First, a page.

5. Keep nutritional foods and drinks on hand.
What should you feed your elderly loved one who has no appetite? If your parent isn't hungry they can sip on a vitamin shake instead of eating a full meal. Keep a dish of nuts or fruit on hand for snacking on; nutritional trail mixes can be handy snacks for elderly loved ones as well.
6. Keep the fluids flowing.
Always be aware of the risks of dehydration and make sure your senior gets enough to drink. Dry mouth, headaches, loss of appetite, and dizziness can all be signs of dehydration.
Talk to your parent's doctor for other dietary suggestions that might help boost your parent's appetite, and always make sure they aren't taking a medication that might react with a certain food. Learn more about Senior Wellness and how to help your aging loved one stay healthy.
Smart Eating for Seattle Seniors
An Important Part of Retirement Living
We’re often asked about how we meet the nutritional needs of our residents. We appreciate that question because older adults have special—and sometimes changing—dietary requirements. And while what your senior loved one eats may not be the first thing your think about when considering a retirement community, it’s a very important part of their well-being.
We realize that as our residents age they need fewer calories because they are expending less energy. Of course your senior’s specific requirements may be different from their neighbor across the hall. The American Dietetic Association reports that energy needs vary with factors such as age, gender, and activity level.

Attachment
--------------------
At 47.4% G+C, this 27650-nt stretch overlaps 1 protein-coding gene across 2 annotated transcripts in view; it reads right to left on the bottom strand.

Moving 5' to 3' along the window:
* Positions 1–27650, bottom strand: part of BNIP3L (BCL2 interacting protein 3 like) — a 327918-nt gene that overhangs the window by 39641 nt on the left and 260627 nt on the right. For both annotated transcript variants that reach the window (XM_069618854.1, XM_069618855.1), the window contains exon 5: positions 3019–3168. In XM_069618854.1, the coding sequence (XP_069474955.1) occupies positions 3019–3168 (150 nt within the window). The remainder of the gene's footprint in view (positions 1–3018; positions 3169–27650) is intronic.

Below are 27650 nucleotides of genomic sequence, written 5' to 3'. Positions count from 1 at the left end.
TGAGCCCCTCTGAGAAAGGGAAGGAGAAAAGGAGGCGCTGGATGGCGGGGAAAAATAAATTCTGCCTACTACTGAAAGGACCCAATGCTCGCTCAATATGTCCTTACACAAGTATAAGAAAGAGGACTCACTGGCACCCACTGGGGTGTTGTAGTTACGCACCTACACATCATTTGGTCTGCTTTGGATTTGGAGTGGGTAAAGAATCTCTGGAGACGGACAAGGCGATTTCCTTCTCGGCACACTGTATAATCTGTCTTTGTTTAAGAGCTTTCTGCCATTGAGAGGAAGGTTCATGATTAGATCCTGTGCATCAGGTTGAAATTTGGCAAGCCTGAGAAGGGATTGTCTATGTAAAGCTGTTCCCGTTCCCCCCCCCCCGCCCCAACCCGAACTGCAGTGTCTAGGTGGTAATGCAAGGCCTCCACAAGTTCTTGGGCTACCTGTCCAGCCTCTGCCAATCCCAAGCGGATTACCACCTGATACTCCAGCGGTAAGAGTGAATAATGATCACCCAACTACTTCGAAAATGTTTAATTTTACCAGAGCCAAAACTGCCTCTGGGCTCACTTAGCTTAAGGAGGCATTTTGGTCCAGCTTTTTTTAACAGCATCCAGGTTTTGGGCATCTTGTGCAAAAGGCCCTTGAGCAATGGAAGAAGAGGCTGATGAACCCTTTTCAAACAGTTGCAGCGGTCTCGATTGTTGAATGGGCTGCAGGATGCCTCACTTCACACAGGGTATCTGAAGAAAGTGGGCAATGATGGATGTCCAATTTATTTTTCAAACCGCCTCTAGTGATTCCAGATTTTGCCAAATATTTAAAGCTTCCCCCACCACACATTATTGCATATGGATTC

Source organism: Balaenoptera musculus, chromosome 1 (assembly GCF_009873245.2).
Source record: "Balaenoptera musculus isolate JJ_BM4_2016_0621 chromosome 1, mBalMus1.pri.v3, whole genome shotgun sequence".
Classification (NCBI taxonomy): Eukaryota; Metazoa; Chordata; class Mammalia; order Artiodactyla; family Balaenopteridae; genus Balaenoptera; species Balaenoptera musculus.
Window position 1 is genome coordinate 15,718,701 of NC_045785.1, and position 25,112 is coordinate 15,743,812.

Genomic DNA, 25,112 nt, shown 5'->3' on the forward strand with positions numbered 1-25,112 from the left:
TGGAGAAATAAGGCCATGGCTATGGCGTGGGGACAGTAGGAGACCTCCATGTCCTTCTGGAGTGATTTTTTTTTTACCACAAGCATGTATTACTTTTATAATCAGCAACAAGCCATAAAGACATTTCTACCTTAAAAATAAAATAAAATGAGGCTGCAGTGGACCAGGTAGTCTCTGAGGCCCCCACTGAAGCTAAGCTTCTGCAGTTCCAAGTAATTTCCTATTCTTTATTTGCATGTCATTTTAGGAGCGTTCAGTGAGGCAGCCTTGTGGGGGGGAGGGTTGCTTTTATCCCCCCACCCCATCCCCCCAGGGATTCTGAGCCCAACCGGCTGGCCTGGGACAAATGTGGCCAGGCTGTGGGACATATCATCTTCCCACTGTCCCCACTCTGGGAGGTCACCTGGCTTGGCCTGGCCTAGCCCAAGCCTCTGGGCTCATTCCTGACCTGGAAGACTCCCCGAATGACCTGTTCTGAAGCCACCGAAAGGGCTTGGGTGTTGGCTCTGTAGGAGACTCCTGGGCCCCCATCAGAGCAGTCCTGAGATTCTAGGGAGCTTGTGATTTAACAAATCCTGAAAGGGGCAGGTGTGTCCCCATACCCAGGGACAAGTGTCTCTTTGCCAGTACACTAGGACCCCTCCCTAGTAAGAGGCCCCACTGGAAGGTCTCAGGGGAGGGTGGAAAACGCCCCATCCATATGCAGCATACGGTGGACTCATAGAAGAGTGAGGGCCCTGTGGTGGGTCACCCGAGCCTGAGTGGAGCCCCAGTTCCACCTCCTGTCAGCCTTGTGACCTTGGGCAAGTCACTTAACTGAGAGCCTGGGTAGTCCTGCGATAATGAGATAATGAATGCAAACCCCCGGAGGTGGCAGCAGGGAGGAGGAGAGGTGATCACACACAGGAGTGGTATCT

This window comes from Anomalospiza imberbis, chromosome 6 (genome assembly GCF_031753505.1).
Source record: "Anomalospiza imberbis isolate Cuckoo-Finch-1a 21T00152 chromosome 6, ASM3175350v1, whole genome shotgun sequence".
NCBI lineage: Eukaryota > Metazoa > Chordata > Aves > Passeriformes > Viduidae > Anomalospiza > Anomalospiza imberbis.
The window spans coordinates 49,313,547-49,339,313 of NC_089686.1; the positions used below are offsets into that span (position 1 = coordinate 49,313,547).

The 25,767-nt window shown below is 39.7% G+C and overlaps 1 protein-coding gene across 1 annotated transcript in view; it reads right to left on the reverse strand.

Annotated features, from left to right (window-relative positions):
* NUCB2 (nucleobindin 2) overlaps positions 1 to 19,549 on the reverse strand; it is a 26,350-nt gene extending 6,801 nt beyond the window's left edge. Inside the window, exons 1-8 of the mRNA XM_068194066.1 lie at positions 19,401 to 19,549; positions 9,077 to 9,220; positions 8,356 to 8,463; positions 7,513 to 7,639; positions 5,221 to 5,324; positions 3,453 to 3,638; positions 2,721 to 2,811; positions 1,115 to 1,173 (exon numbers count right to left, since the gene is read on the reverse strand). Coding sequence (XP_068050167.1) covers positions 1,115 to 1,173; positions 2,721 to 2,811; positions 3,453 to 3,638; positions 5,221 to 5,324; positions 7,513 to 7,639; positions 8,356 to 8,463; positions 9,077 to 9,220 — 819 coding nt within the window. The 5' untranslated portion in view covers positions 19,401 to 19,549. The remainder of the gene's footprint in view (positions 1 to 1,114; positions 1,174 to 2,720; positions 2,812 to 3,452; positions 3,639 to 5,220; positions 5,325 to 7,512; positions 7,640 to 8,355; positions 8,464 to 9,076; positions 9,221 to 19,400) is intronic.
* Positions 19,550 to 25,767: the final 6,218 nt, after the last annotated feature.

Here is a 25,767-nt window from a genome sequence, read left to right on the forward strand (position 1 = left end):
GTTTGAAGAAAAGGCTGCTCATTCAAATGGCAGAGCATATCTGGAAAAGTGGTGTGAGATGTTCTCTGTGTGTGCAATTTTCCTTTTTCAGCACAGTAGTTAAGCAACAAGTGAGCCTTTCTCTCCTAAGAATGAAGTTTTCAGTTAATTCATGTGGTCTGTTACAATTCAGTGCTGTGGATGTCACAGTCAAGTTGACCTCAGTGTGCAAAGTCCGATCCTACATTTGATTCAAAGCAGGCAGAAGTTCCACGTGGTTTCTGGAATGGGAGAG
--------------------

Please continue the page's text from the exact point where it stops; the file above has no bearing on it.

Changing Perceptions of Food Taste & Smell
Anyone who provides meals for seniors needs to keep in mind that changes in a senior’s physiology (a normal part of the aging process) can result in changes to their senior’s sense of taste and smell. These changes can even affect your senior’s ability to properly digest and absorb nutrients.
These things obviously make it a challenge to provide seniors with meals they need and like—something you may have some experience with if you’ve been your loved ones primary caretaker!
Meals at Daystar Retirement Village
That’s one reason our meals at Daystar are prepared by a highly trained staff. We work hard to provide a wide variety of menu choices tailored to the preferences of our residents. And we ensure that special dietary needs for each of our residents are met. All food we serve is prepared with a minimum amount of salt, and even though many of our residents have a sweet tooth, we offer sugar-free desserts at every meal.